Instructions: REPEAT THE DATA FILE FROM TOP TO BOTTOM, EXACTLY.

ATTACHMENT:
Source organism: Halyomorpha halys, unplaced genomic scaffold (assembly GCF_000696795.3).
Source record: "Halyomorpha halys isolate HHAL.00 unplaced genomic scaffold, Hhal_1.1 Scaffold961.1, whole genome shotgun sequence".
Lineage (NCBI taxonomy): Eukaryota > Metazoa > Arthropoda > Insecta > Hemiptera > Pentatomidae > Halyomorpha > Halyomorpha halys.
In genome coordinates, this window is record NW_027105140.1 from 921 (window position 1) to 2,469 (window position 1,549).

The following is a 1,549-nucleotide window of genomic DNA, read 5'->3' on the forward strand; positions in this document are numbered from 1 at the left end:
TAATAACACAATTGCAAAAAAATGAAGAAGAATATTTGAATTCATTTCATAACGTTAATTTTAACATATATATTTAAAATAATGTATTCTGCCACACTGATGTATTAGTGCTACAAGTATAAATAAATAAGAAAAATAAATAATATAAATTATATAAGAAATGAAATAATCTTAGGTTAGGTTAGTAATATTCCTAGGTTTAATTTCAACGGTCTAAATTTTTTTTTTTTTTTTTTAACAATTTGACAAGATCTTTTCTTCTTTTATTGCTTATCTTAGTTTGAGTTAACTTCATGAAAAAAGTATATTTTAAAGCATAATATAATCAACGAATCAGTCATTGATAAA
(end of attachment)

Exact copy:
Source organism: Halyomorpha halys, unplaced genomic scaffold (assembly GCF_000696795.3).
Source record: "Halyomorpha halys isolate HHAL.00 unplaced genomic scaffold, Hhal_1.1 Scaffold961.1, whole genome shotgun sequence".
Lineage (NCBI taxonomy): Eukaryota > Metazoa > Arthropoda > Insecta > Hemiptera > Pentatomidae > Halyomorpha > Halyomorpha halys.
In genome coordinates, this window is record NW_027105140.1 from 921 (window position 1) to 2,469 (window position 1,549).

The following is a 1,549-nucleotide window of genomic DNA, read 5'->3' on the forward strand; positions in this document are numbered from 1 at the left end:
TAATAACACAATTGCAAAAAAATGAAGAAGAATATTTGAATTCATTTCATAACGTTAATTTTAACATATATATTTAAAATAATGTATTCTGCCACACTGATGTATTAGTGCTACAAGTATAAATAAATAAGAAAAATAAATAATATAAATTATATAAGAAATGAAATAATCTTAGGTTAGGTTAGTAATATTCCTAGGTTTAATTTCAACGGTCTAAATTTTTTTTTTTTTTTTTTAACAATTTGACAAGATCTTTTCTTCTTTTATTGCTTATCTTAGTTTGAGTTAACTTCATGAAAAAAGTATATTTTAAAGCATAATATAATCAACGAATCAGTCATTGATAAA